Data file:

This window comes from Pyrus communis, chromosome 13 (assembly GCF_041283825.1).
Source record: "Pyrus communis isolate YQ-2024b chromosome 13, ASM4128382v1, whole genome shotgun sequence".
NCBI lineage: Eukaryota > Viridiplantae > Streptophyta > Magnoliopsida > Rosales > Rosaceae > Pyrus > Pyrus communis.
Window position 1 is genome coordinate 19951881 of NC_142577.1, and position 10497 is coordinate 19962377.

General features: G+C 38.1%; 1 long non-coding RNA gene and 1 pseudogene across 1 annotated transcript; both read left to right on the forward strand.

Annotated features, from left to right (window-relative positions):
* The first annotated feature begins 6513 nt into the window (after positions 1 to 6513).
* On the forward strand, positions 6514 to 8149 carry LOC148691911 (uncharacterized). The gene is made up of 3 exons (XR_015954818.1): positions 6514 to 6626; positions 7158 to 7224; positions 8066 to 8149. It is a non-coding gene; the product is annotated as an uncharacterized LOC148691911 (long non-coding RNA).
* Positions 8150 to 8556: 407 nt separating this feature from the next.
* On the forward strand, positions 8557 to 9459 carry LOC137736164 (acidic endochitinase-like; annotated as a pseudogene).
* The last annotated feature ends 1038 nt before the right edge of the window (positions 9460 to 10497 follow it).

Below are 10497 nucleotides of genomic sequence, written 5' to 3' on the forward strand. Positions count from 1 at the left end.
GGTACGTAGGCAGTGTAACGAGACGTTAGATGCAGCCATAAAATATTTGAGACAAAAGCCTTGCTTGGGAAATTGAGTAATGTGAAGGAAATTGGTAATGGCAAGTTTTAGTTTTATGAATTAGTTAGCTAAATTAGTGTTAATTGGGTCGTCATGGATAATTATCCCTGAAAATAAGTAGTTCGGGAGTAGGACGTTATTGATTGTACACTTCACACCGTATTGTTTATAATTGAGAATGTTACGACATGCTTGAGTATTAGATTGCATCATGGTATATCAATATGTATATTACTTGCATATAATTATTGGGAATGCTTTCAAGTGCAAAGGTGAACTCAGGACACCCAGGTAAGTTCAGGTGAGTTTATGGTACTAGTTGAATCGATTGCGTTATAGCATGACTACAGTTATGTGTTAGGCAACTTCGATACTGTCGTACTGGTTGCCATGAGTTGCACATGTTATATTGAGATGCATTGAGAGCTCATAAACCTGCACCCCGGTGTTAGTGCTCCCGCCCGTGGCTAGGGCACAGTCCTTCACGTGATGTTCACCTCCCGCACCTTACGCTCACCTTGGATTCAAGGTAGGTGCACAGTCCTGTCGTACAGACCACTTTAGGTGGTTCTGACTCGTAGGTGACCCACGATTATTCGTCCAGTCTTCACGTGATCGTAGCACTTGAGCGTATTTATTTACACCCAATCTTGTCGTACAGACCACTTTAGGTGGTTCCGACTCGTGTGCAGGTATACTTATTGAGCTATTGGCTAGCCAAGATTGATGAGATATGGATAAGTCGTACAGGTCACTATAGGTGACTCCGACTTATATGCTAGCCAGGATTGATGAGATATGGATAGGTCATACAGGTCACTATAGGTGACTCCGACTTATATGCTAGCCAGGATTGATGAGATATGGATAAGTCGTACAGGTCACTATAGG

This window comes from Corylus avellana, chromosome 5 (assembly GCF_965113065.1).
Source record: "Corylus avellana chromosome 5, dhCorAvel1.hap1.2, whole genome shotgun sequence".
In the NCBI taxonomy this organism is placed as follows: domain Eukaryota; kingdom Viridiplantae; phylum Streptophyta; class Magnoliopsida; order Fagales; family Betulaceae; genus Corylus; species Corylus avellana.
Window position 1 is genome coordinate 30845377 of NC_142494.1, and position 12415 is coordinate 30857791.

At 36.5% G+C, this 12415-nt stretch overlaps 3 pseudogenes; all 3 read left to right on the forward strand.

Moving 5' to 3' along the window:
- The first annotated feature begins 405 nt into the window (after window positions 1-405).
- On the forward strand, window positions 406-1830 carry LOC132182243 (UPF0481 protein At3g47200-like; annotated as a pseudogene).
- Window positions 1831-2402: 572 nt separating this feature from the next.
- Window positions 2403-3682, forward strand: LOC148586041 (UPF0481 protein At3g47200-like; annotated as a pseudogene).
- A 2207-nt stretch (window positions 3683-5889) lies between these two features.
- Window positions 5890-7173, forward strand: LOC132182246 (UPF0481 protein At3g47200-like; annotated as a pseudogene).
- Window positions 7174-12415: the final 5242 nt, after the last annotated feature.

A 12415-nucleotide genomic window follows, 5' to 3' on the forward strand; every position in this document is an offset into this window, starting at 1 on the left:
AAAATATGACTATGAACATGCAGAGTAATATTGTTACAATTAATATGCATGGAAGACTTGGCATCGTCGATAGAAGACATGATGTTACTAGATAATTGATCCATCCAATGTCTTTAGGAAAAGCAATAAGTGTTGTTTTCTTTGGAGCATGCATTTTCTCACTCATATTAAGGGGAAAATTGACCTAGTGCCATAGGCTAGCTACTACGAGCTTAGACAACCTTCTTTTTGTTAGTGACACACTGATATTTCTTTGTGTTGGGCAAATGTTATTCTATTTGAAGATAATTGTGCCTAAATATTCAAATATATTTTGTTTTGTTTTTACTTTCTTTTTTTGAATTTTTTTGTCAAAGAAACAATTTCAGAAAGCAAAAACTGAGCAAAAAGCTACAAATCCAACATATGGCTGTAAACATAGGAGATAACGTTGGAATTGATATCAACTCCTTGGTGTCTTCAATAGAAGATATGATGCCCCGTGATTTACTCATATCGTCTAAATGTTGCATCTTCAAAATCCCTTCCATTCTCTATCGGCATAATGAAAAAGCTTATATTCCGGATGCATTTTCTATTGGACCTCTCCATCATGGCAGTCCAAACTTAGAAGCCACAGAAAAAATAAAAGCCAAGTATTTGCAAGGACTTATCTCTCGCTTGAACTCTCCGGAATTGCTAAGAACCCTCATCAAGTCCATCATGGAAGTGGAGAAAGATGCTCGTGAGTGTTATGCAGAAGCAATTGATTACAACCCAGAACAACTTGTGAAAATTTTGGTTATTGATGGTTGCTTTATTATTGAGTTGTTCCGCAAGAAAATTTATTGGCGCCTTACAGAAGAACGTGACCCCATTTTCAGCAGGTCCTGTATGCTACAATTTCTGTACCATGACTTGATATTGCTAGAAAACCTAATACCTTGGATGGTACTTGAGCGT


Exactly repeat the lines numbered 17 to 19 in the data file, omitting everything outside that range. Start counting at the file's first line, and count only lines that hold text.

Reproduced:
Window position 1 is genome coordinate 30845377 of NC_142494.1, and position 12415 is coordinate 30857791.

At 36.5% G+C, this 12415-nt stretch overlaps 3 pseudogenes; all 3 read left to right on the forward strand.

Moving 5' to 3' along the window: